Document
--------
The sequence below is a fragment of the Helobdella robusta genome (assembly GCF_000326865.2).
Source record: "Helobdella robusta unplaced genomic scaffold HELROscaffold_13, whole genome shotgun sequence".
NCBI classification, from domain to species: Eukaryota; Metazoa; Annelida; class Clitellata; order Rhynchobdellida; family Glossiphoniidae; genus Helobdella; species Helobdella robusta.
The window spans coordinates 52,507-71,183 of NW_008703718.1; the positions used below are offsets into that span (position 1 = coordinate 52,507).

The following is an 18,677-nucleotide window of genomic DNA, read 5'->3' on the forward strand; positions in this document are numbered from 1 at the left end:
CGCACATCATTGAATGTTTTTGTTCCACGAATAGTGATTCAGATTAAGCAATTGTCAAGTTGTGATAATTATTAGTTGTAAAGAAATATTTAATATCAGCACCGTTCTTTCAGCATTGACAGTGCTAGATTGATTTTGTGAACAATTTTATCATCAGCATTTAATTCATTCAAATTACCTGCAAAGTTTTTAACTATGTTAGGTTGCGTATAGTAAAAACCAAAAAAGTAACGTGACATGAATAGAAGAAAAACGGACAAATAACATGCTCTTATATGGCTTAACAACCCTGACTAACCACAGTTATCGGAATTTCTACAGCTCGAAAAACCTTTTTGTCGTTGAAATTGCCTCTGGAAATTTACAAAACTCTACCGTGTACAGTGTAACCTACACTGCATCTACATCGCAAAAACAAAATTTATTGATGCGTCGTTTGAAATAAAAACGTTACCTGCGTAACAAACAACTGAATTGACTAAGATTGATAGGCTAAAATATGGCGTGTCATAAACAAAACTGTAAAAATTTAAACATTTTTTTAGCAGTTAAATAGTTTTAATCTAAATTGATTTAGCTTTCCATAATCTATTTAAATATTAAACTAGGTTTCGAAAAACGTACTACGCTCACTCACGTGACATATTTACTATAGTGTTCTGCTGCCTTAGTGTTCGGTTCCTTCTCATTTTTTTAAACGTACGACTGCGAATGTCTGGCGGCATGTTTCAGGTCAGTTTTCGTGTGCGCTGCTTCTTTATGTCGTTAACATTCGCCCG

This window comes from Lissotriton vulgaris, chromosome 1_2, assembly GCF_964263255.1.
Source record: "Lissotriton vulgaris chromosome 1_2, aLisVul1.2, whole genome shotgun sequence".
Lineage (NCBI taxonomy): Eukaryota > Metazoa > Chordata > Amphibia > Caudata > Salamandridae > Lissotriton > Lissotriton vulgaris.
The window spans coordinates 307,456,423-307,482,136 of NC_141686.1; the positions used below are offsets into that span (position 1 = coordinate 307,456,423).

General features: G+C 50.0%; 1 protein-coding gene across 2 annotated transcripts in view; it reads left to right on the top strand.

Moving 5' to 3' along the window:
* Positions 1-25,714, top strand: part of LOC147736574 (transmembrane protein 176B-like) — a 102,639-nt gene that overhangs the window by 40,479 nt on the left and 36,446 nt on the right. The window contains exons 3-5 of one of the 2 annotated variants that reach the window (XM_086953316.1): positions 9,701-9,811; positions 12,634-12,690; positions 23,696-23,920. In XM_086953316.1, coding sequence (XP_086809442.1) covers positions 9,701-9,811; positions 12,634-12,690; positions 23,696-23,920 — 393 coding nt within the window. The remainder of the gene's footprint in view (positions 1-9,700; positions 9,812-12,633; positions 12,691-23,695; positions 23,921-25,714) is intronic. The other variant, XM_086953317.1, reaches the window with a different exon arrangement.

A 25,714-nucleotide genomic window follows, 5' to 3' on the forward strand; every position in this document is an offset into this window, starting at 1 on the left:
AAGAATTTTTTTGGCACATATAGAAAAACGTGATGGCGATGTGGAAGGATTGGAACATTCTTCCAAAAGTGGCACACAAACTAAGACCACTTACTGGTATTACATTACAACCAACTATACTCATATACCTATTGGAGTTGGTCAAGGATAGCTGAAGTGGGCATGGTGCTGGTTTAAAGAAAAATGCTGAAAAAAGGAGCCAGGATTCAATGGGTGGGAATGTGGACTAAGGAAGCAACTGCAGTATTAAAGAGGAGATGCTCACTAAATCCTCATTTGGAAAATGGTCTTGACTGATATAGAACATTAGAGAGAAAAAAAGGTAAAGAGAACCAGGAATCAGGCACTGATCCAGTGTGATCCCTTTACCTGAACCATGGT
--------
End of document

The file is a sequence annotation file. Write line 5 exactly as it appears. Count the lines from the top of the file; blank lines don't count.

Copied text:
The following is an 18,677-nucleotide window of genomic DNA, read 5'->3' on the forward strand; positions in this document are numbered from 1 at the left end: